Hike to Borealis and Eleazars

However, after a few miles Tom and I agreed I wouldn’t mention biking would have been more fun if he didn’t mention Trump for the entire trip.

Hike to Borealis and Eleazars

I think it was an ok bargain..
Though running into several parties of bikers on the way in didn’t make it easy. They looked like they were having fun.

Hike to Borealis and Eleazars

The bikers came with dogs though, and Shiloh and Remus were very excited to meet new friends..

Hike to Borealis and Eleazars

Hike to Borealis and Eleazars

Hike to Borealis and Eleazars

Hike to Borealis and Eleazars

Eventually we said good by and headed down the trail. The walking was pretty good, but the light was fantastic.

Hike to Borealis and Eleazars

After 7 hours of hiking we arrived at a warm and well lighted Borealis cabin, and were welcomed by Marsh. The evening was spent mellowing out and enjoying life.

Hike to Borealis and Eleazars
(Shiloh was unimpressed by the story cards).

In the morning Tom and I took off to go checkout Big Bend, a rock formation a bit downstream from the cabin, while Marsh mellowed out, and then headed off to Eleazars.

Hike to Borealis and Eleazars

Hike to Borealis and Eleazars

Hike to Borealis and Eleazars

Hike to Borealis and Eleazars

Hike to Borealis and Eleazars
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Hike to Borealis and Eleazars

Hike to Borealis and Eleazars

Hike to Borealis and Eleazars

Hike to Borealis and Eleazars

Hike to Borealis and Eleazars

After turning around at the base of Big Bend, we headed to Eleazar’s for the night, then hiked back to the car in the morning.

Hike to Borealis and Eleazars

A great way to spend a weekend. I hope more snow comes soon, I can’t wait to get out on the bike and explore!

A post script : Someone tossed the logbooks at Borealis down the outhouse. It made me a bit sad – it is always fun to look back over the years and read about other folks adventures in these cabins. It is a bit of a bummer someone took that away..

Tolovana to Minto, on skates

November 4th, 2016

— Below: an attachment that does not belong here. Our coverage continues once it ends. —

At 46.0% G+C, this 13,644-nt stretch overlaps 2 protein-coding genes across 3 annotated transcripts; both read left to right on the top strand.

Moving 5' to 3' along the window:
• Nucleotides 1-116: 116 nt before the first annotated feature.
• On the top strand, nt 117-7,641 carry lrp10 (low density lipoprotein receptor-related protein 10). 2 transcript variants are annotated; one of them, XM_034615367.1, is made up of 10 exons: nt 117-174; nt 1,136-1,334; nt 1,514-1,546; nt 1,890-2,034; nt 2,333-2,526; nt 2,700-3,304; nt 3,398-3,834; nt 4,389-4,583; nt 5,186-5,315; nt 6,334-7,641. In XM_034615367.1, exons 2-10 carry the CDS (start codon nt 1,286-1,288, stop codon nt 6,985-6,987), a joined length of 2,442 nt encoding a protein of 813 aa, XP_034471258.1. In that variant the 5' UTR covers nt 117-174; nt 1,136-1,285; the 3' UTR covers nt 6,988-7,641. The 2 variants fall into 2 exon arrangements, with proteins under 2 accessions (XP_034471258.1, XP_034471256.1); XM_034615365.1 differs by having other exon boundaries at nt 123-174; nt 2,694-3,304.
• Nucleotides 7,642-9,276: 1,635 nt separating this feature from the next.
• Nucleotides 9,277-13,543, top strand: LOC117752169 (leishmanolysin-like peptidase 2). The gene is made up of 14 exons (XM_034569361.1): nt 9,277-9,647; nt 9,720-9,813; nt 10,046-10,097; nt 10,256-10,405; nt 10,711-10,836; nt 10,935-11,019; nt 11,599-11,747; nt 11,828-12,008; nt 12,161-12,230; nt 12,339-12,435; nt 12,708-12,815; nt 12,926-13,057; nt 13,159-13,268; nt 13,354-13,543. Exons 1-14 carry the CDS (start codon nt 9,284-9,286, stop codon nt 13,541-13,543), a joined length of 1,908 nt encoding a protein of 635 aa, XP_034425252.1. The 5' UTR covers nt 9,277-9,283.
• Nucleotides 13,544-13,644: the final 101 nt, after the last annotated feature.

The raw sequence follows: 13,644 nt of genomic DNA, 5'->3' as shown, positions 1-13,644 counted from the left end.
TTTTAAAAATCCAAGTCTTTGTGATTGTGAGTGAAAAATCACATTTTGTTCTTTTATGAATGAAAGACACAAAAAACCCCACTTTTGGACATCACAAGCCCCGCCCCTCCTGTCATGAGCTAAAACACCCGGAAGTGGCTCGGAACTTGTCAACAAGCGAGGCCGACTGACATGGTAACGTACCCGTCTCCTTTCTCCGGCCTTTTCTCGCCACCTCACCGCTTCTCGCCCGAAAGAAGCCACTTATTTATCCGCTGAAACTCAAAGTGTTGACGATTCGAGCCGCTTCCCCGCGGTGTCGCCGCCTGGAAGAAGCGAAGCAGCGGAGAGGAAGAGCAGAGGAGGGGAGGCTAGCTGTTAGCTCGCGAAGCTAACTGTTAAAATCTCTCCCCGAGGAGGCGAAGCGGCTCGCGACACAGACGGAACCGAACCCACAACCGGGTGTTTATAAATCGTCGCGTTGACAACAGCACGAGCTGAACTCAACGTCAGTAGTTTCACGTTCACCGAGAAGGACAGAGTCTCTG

Skating from Tolovana Hotsprings To Minto

A year or so ago, the cool kids did some neat trips on nordic skates, a sort of skate blade attached to a ski binding apparently common in Scandinavia. I was seriously tempted to join in the fun and get a set. Eventually, the number of folks I know who have them grew enough that I decided I must get some, as it looked really fun and a neat way to explore. Soon after my set arrived I was invited on a skating trip from Murphy Dome to Minto, which was quickly turned into a Tolovana hot springs to Minto trip. Our plan was to hike into Tolovana, enjoy a nice mellow evening, then leave early and hike and hopefully skate to the town of Minto. Minto is in a windy place, (hopefully) windy enough to blow the snow off the ice, and from the trail into Tolovana, you can see nearly endless expanses of bare ice just outside town. I have often wondered if it would be possible to explore that area with ice skates – I guess I was going to find out! The plan was to hike into the hotsprings, enjoy the nice warm water, then the following day hike down to the flats, and skate from lake to lake, eventually hitting the Tolovana river, and hopefully reaching Minto. I headed out with Ed, Heath, Seth, and Patrick mid morning, making the several hour drive to the Tolovana trailhead.

The hike into Tolovana was mellow, and we arrived with plenty of time to soak and hang out. It was a bit odd to be there in the fall without the family..

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In the morning we headed out early-ish, and hiked down to the flats, hoping to arrive at around dawn.